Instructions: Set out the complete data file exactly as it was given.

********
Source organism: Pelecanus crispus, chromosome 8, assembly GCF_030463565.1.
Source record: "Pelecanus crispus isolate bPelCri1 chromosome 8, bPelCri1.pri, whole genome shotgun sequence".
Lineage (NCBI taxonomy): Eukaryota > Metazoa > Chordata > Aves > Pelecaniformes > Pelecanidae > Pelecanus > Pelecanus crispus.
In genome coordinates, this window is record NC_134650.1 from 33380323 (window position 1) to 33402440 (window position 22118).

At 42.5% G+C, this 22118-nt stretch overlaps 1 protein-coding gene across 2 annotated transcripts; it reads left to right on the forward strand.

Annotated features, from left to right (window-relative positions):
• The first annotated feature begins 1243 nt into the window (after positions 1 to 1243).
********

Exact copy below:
Source organism: Pelecanus crispus, chromosome 8, assembly GCF_030463565.1.
Source record: "Pelecanus crispus isolate bPelCri1 chromosome 8, bPelCri1.pri, whole genome shotgun sequence".
Lineage (NCBI taxonomy): Eukaryota > Metazoa > Chordata > Aves > Pelecaniformes > Pelecanidae > Pelecanus > Pelecanus crispus.
In genome coordinates, this window is record NC_134650.1 from 33380323 (window position 1) to 33402440 (window position 22118).

At 42.5% G+C, this 22118-nt stretch overlaps 1 protein-coding gene across 2 annotated transcripts; it reads left to right on the forward strand.

Annotated features, from left to right (window-relative positions):
• The first annotated feature begins 1243 nt into the window (after positions 1 to 1243).